This is the beginning of the crochet rag rug and it looks much, much better than the pitiful chair pads. I’ve learned to weave in my raw, joined edges and this gives the rug a much more finished look as you can see in the second photo. The woven pieces are added along the edge of the row as opposed to left sticking up and being woven in later.
The gray material strip, top photo and top right of the photo, is where I’m getting ready to either add some more gray stripes or another color.
Another thing I did differently is for one round, I believe pink, I did an extra chain stitch on each and every stitch and this gave some room to grow or, at the very least, room to lie flat. These fabrics are a combination of cotton knits -green, pink, gray tee shirt type material- and nylon -beige middle- and I’m getting ready to add another row of nylon in a yellow color. Thus far, I’ve not added any patterns and am not sure I will add patterns. I’m rather liking the solid tones of color and was really amazed at how the gray made the pink POP! The gray is a lot prettier in the rug than on the roll. I’ve still got white and yellow but not sure if they are cotton knits or nylons and also not sure if there are other colors; I still have to dig deep in the trash bags.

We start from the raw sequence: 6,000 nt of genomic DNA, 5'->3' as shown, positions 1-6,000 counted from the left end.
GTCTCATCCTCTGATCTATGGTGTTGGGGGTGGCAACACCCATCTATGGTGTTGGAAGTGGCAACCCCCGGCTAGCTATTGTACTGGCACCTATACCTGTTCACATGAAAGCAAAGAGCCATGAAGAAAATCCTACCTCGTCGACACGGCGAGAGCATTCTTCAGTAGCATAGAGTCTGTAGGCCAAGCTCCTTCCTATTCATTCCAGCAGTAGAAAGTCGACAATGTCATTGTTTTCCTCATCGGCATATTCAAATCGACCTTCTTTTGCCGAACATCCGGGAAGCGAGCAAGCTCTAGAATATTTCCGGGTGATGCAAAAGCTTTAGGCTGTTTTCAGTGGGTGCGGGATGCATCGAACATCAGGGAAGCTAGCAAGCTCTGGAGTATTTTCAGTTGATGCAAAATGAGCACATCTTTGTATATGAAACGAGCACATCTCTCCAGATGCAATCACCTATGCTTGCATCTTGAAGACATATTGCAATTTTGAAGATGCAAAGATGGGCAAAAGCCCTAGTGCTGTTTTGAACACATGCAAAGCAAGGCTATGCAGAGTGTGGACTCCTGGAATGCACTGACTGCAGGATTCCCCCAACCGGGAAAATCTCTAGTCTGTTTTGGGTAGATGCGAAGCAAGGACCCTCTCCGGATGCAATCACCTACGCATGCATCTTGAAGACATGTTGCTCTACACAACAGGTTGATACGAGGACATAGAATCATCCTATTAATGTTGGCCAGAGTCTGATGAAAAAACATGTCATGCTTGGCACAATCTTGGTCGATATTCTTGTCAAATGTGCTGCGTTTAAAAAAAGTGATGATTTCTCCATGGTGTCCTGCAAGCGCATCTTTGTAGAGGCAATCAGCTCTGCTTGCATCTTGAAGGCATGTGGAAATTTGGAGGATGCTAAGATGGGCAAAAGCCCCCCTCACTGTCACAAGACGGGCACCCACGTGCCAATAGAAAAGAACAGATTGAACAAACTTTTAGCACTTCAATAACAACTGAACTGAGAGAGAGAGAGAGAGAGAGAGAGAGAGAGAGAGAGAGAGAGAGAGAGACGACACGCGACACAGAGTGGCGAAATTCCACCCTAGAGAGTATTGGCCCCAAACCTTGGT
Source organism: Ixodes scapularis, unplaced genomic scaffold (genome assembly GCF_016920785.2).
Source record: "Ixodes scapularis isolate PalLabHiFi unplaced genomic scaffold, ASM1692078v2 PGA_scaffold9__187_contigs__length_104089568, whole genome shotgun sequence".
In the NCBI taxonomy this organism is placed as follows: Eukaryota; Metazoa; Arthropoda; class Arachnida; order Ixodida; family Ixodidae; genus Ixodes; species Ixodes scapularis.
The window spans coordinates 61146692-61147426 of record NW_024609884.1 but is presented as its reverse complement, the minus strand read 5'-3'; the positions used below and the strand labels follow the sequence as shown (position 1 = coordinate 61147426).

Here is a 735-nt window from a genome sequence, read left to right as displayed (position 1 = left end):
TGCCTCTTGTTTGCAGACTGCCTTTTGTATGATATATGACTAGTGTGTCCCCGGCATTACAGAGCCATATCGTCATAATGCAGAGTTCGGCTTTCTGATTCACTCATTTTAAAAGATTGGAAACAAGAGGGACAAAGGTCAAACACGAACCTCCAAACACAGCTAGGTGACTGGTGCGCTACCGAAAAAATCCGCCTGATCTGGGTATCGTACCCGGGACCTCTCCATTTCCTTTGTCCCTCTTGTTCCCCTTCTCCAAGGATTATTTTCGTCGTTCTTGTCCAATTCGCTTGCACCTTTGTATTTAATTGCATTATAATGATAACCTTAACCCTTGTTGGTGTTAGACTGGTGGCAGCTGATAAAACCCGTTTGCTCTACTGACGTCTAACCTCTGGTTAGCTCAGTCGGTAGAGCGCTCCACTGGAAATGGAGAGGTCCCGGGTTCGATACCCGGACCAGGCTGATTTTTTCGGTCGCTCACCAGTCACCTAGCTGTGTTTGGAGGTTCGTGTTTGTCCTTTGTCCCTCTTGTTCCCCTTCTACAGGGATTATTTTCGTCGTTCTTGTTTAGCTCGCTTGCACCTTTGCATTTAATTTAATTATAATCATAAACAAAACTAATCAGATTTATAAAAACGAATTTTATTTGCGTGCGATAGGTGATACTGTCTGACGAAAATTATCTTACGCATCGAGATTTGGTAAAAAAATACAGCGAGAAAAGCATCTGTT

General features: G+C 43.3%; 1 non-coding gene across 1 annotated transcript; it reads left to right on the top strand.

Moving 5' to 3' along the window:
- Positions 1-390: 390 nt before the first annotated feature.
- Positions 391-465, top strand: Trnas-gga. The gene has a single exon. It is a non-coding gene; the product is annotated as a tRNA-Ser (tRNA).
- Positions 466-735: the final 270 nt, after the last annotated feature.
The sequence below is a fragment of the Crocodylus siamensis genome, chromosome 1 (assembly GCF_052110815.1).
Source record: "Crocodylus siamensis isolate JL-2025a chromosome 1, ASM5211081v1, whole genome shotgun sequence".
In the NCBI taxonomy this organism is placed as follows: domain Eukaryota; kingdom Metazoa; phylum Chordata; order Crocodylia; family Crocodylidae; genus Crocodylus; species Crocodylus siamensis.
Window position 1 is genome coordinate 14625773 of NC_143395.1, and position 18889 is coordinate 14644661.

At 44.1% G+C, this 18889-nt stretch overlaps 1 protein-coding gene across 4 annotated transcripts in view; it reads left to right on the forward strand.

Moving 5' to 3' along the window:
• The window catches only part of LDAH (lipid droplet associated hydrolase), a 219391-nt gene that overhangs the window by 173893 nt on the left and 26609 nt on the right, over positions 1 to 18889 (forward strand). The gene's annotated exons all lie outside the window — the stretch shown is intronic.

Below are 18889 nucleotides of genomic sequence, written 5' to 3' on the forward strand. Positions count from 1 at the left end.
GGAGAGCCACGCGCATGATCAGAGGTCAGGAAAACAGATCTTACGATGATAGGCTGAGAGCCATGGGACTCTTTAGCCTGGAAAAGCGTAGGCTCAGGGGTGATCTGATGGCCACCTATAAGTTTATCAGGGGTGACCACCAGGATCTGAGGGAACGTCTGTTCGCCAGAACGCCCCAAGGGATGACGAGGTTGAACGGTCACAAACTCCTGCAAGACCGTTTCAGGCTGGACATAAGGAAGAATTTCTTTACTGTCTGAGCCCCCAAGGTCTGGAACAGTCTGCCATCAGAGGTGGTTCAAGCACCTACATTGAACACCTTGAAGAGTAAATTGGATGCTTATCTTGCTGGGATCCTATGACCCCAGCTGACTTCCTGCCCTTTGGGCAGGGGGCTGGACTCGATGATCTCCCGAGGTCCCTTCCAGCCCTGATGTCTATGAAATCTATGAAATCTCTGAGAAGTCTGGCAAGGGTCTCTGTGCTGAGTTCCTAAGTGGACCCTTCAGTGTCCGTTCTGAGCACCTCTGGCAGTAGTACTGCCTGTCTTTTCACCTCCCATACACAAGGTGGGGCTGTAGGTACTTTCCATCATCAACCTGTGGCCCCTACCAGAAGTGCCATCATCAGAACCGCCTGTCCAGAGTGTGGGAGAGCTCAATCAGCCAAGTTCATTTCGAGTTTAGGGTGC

You’ve heard of quilting bees of old and there was good reason. Many women, working together, could finish many quilts in a weekend or week.
Barn looms were huge and it would take two women to dress the loom and it would take them a day, even longer, depending upon how much thread they had.
From ancient times, women have gathered to share their work, share their stories, share their food and it’s true…many hands do make light work. It’s also easier to learn, visually, when one has a guide and, perhaps more importantly, it’s easier to learn from someone else’s mistakes. I’ve found this to be true with my little adventure with crocheting rag chair pads and rug. I would have saved time, effort, energy and materials had I had someone to show me how to do the initial stitches, weave in ends, etc. But that’s okay. My real point is to encourage you to t-r-y something new and don’t let your fear of not getting it right stop you from t-r-y-i-n-g. At the very least, try.
There are those who wouldn’t have shown the roughly made two first chair pads. There are those who would rip both out and start over. Life is a learning process and I’m finding I’m enjoying the journey more when I’m not so focused on the perfection or rightness of the product. When I’m focused on learning, the enJOYment of the process gives my life richness and grace and that, in turn, makes me grateful.
Blessings ~ learning ~ letting go of fear ~ adventure in small, and large, doses ~ chair pads ~ time for the journey ~ rag rugs ~ sharing even though it’s not perfect ~
Thanks for visiting Thistle Cove Farm,